Umm Kulthum bint Ali

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Umm Kulthum bint Ali "the Elder" (Arabic: أم كلثوم بنت علي) (630 - before 680) was the granddaughter of the Islamic prophet Muhammad and the daughter of Imam Ali. She was also the wife of Caliph Umar, although many Shi'ite scholars claim it to not be true.

Family[edit]

She was born in Medina on 8 July 630 (Gregorian) (Wednesday 18 Rabi'ul-Awwal 9 AH),[citation needed] the fourth child of Ali and of Muhammad’s daughter Fatimah. Her siblings were Hasan, Husayn and Zaynab.[1]:18

First Marriage[edit]

Ali wanted his daughters to marry his brother Ja'far's sons, but Umm Kulthum's hand in marriage was requested by the Caliph Umar, who promised, "No man on the face of the earth will treat her better than I will."

Ali protested that she had not yet reached puberty, but Umar commanded that she be presented to him. Ali gave his daughter a striped garment and instructed her: "Take this to the Commander of the Faithful and tell him: 'My father says, "If you like this garment, keep it; if you don't like it, return it."'" When Umm Kulthum brought this message to Umar, she reported, "He did not undo the garment nor look at anything except at me." He told her that he was pleased, and so Ali consented to the marriage.[1]:299-300 Umar gave his bride a dower of 40,000 dirhams,[2] and the marriage was consummated in November or December 638 (Dhu'l-Qaada 17 AH).[3]

They had two children, Zayd and Ruqayya.[4][1]:299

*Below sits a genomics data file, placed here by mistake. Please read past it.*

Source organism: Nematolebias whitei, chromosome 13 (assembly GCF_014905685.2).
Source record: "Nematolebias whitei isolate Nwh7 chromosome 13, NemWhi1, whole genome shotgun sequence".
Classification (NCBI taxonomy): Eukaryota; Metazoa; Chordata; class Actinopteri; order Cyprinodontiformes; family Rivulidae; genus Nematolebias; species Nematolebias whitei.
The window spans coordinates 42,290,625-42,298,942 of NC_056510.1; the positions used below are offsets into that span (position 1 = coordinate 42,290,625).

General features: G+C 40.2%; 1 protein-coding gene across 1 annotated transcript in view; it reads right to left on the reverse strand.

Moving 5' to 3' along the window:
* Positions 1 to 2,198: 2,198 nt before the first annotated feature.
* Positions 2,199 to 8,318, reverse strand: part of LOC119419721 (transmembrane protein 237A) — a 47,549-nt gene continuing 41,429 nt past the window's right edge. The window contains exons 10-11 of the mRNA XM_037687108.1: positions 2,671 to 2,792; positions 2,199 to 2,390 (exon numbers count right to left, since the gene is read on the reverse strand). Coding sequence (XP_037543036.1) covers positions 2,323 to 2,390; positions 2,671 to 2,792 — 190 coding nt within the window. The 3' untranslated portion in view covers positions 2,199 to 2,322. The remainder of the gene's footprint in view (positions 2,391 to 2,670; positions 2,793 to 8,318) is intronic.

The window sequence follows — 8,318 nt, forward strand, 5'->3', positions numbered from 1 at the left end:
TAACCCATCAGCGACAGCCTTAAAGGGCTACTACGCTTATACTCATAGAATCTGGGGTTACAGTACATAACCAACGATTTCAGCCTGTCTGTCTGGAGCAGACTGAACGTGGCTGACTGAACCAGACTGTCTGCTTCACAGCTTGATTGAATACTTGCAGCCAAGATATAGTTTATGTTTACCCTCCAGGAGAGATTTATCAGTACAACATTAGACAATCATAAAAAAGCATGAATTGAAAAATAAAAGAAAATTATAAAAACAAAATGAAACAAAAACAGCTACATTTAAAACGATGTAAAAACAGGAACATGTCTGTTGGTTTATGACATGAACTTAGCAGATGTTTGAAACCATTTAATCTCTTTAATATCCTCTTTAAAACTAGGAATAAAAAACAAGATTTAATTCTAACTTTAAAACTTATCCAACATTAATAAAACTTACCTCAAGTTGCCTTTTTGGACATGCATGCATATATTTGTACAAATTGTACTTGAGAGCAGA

One story from their married life tells how Umm Kulthum sent a gift of perfume to the Empress of Byzantium. The Empress sent back a "superb" necklace for Umm Kulthum. Umar believed that his wife should not have conducted a private correspondence at the expense of the state postal service, so he reimbursed her for the cost of the perfume and placed the Empress’s necklace in the state treasury.[5] Nevertheless, it was said that Umar treated Umm Kulthum "with extreme honour and respect" because she was Muhammad's granddaughter.[6]

However, some Shia are of the view this marriage with Umar did not happen at all and is a fabrication.[7]

Subsequent Marriages[edit]

After Umar's death in 644, Umm Kulthum married her young cousin, Ja'far's son Awn[1]:299[8][9][10][11][12][13][14][15][16][17][18][19] for a dower of 4,000 dirhams. Her brother Hasan remarked that he had never seen such passionate love as Umm Kulthum's for Awn. However, Awn died after only a short time.[20]

After Awn's death, Ali married Umm Kulthum to his brother Muhammad,[1]:299[8] again for 4,000 dirhams. But Muhammad also died.[20]

After the deaths of her husband Muhammad and her sister Zaynab, Umm Kulthum became one of the wives of Awn and Muhammad's eldest brother Abdullah.[1]:299[8][21][22] She remarked: "I was not shy with [my mother-in-law] Asma bint Umays. Two of her sons died while married to me, but I did not fear this for the third."[1]:299

Umm Kulthum had no children by any of her three latter marriages.[1]:299

Death[edit]